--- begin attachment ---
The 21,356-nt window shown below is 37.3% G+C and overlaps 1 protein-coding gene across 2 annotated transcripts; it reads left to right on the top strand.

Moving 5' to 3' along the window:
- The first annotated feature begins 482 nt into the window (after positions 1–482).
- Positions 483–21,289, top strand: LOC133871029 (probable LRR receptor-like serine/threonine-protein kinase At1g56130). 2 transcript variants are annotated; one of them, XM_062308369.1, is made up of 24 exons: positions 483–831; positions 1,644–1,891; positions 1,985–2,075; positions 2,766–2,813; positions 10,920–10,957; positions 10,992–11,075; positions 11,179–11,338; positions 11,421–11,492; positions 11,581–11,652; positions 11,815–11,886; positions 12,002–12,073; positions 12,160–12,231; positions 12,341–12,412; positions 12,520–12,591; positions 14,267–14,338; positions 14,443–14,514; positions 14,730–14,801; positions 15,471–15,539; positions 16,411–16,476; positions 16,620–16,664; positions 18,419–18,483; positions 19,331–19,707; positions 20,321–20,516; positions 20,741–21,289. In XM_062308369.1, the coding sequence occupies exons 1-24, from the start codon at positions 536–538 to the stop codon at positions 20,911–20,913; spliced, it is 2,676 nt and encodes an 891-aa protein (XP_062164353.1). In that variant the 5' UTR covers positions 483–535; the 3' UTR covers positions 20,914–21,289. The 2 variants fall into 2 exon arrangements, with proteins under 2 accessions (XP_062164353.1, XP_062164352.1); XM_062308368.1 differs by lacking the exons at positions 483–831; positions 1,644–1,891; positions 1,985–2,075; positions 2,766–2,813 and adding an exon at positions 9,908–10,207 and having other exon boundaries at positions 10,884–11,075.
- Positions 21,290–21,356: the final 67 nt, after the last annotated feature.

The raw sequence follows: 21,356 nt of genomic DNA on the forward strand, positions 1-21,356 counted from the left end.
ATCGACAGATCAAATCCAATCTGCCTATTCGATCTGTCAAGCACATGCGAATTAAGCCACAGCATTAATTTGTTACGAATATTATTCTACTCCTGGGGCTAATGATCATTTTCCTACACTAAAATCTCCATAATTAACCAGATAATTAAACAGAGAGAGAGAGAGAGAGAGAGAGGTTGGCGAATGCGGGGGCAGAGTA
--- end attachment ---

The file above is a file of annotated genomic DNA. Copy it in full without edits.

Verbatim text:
The 21,356-nt window shown below is 37.3% G+C and overlaps 1 protein-coding gene across 2 annotated transcripts; it reads left to right on the top strand.

Moving 5' to 3' along the window:
- The first annotated feature begins 482 nt into the window (after positions 1–482).
- Positions 483–21,289, top strand: LOC133871029 (probable LRR receptor-like serine/threonine-protein kinase At1g56130). 2 transcript variants are annotated; one of them, XM_062308369.1, is made up of 24 exons: positions 483–831; positions 1,644–1,891; positions 1,985–2,075; positions 2,766–2,813; positions 10,920–10,957; positions 10,992–11,075; positions 11,179–11,338; positions 11,421–11,492; positions 11,581–11,652; positions 11,815–11,886; positions 12,002–12,073; positions 12,160–12,231; positions 12,341–12,412; positions 12,520–12,591; positions 14,267–14,338; positions 14,443–14,514; positions 14,730–14,801; positions 15,471–15,539; positions 16,411–16,476; positions 16,620–16,664; positions 18,419–18,483; positions 19,331–19,707; positions 20,321–20,516; positions 20,741–21,289. In XM_062308369.1, the coding sequence occupies exons 1-24, from the start codon at positions 536–538 to the stop codon at positions 20,911–20,913; spliced, it is 2,676 nt and encodes an 891-aa protein (XP_062164353.1). In that variant the 5' UTR covers positions 483–535; the 3' UTR covers positions 20,914–21,289. The 2 variants fall into 2 exon arrangements, with proteins under 2 accessions (XP_062164353.1, XP_062164352.1); XM_062308368.1 differs by lacking the exons at positions 483–831; positions 1,644–1,891; positions 1,985–2,075; positions 2,766–2,813 and adding an exon at positions 9,908–10,207 and having other exon boundaries at positions 10,884–11,075.
- Positions 21,290–21,356: the final 67 nt, after the last annotated feature.

The raw sequence follows: 21,356 nt of genomic DNA on the forward strand, positions 1-21,356 counted from the left end.
ATCGACAGATCAAATCCAATCTGCCTATTCGATCTGTCAAGCACATGCGAATTAAGCCACAGCATTAATTTGTTACGAATATTATTCTACTCCTGGGGCTAATGATCATTTTCCTACACTAAAATCTCCATAATTAACCAGATAATTAAACAGAGAGAGAGAGAGAGAGAGAGAGGTTGGCGAATGCGGGGGCAGAGTA